Self-regulated learning strategies

... in volunteering organizations (pilot study)

Self-regulated learning behavior has become an important topic in educational research over the last decades. Psycho-pedagogical approaches to self-regulated learning mostly target the individual/micro level of analysis by focusing issues of educational achievement in formal educational settings such as schools or universities. However, there have been surprisingly little attempts to apply this fruitful research perspective to the wider context of lifelong learning. Lifelong learning may be broadly defined as learning that is pursued throughout life: learning that is flexible, diverse and available at different times and in different places. Since a substantial part of lifelong learning takes place outside of formal education, it poses a serious research problem. How to access learning experiences that happen “informally”? In this perspective, social scientists highlight the importance of life-course and biographical research to access individual learning experiences beyond traditional education. Recent empirical investigations have shown the importance of different organizational contexts such as the workplace, the community and volunteer organizations for individual learning and continuous competence development. However, a coherent explanatory framework for the analysis of individual and contextual learning dynamics is yet to emerge. Our interdisciplinary study “Self-regulated learning behavior in informal educational settings” targets the lacuna by exploring how the self-regulated learning experience of the individual interacts with structural features of the learning environment. We plan on (1) developing an empirical account of lifelong learning strategies that covers different perspectives of the informal learning experience in a longitudinal fashion, (2) understand how the organizational environment both enables and constrains competence development at the individual level and (3) theorize the social mechanisms behind this informal learning experience. We therefore propose to analyze the interaction of self-regulated learning strategies and contextual factors in the framework of the German volunteering service “Bundesfreiwilligendienst”. The German volunteering service is an ideal data base for this type of research since it is, legally speaking, a state financed informal “educational program” (Bundesfreiwilligengesetz 2011) and struggles with issues of educational qualification and certification. In addition, it represents a quasi-experimental setting in which it is possible to analyze the impact of different learning situations and contexts such as training events, peer learning activities and work place situations on self-regulated learning behavior. By analyzing how and to what extent informal learning is structured by organizational surroundings, we explore both the scope and the limits of self-regulation.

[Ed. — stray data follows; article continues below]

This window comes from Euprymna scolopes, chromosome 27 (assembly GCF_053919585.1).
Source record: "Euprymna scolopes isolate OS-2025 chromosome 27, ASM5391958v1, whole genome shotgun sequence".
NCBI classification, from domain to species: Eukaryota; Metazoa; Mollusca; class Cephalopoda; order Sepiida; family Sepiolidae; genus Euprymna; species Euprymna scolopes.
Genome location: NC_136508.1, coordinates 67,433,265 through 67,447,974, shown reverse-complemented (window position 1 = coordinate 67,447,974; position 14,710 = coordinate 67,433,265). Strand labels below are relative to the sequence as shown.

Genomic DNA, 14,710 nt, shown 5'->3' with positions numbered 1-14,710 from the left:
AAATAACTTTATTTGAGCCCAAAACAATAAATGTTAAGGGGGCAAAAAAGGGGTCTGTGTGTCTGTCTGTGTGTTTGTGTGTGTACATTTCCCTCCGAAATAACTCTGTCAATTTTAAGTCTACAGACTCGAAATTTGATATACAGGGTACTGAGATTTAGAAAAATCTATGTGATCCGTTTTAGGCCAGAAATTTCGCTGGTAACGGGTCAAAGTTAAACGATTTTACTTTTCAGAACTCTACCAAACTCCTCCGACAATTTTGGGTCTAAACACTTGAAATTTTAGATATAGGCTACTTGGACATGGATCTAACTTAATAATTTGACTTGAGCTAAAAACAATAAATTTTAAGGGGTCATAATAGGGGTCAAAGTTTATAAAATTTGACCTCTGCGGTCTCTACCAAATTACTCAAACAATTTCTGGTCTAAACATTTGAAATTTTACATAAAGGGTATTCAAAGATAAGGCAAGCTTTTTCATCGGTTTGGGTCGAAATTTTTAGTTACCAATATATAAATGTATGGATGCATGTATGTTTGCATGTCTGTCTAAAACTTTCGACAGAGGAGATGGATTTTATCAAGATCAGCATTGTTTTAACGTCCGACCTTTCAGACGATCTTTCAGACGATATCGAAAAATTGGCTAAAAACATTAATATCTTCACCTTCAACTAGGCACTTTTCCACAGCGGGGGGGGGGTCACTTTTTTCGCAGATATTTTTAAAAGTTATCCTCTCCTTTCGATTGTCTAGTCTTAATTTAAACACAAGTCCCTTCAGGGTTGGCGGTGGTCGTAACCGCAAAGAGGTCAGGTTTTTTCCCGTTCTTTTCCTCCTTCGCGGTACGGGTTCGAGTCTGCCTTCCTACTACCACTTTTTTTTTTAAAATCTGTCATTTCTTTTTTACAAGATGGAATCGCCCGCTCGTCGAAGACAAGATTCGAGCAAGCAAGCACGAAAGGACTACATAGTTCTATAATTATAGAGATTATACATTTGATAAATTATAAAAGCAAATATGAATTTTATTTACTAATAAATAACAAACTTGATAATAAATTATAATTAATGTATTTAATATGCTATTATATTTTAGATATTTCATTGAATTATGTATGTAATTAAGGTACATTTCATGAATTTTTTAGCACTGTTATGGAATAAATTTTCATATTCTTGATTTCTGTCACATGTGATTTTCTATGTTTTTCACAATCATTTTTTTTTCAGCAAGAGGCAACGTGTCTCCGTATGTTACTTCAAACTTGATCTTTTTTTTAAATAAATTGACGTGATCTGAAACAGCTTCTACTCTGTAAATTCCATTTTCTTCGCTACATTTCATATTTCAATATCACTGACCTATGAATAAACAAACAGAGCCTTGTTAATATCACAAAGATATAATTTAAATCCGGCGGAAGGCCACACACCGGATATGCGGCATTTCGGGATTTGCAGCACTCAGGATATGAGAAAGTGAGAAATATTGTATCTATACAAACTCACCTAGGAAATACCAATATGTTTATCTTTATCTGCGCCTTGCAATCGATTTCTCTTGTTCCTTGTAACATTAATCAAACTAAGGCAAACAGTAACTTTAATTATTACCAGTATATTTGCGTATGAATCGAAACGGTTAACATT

This interdisciplinary study is conducted in cooperation with the Institute for Education Studies.